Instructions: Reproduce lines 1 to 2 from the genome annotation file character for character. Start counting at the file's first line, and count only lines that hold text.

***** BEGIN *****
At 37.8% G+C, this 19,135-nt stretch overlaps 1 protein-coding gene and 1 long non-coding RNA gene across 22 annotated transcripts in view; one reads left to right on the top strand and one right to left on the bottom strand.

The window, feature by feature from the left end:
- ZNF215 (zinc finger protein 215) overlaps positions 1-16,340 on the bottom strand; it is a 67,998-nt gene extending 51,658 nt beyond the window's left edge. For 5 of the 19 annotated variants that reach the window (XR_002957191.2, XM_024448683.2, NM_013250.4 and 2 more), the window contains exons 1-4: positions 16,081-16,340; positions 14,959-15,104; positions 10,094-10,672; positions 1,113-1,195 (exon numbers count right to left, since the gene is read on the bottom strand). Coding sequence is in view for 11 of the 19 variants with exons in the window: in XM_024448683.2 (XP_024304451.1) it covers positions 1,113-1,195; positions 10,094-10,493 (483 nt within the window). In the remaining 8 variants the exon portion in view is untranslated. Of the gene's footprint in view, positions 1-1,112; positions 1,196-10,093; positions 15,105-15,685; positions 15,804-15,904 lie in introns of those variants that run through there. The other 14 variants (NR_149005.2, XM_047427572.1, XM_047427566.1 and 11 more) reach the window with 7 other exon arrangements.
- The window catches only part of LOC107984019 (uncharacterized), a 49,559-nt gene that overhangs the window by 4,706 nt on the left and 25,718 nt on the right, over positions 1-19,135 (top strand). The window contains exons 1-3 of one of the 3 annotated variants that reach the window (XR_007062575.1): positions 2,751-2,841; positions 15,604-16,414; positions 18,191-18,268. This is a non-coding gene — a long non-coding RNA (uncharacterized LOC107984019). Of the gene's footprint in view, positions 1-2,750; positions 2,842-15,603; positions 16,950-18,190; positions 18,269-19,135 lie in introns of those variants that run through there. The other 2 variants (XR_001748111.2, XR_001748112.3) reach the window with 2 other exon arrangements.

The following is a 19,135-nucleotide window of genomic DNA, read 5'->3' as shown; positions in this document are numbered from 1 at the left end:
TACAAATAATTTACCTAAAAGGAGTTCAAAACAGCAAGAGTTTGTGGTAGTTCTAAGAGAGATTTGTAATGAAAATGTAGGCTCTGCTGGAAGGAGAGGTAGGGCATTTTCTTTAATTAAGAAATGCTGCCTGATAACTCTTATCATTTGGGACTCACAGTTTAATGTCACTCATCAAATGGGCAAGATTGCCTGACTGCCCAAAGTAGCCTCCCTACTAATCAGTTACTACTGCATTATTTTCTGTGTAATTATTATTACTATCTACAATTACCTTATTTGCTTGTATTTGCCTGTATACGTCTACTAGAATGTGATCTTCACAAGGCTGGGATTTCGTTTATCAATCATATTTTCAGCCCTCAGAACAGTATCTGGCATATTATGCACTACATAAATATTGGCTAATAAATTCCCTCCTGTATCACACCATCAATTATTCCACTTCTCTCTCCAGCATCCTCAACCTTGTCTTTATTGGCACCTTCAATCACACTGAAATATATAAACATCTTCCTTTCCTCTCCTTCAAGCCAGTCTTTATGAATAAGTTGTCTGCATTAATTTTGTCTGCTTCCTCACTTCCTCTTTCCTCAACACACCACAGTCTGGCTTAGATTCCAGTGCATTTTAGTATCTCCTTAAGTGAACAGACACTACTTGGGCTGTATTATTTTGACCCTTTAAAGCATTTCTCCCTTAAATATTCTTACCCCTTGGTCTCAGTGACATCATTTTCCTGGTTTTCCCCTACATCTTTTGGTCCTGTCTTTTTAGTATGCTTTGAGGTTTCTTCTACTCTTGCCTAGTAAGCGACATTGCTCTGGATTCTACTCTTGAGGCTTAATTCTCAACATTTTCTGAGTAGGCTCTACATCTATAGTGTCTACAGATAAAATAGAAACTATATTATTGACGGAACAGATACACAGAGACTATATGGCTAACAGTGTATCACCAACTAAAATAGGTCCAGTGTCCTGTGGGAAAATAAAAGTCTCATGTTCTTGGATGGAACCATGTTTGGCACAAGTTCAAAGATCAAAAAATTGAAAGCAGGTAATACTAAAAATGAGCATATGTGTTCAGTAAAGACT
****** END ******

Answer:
At 37.8% G+C, this 19,135-nt stretch overlaps 1 protein-coding gene and 1 long non-coding RNA gene across 22 annotated transcripts in view; one reads left to right on the top strand and one right to left on the bottom strand.

The window, feature by feature from the left end: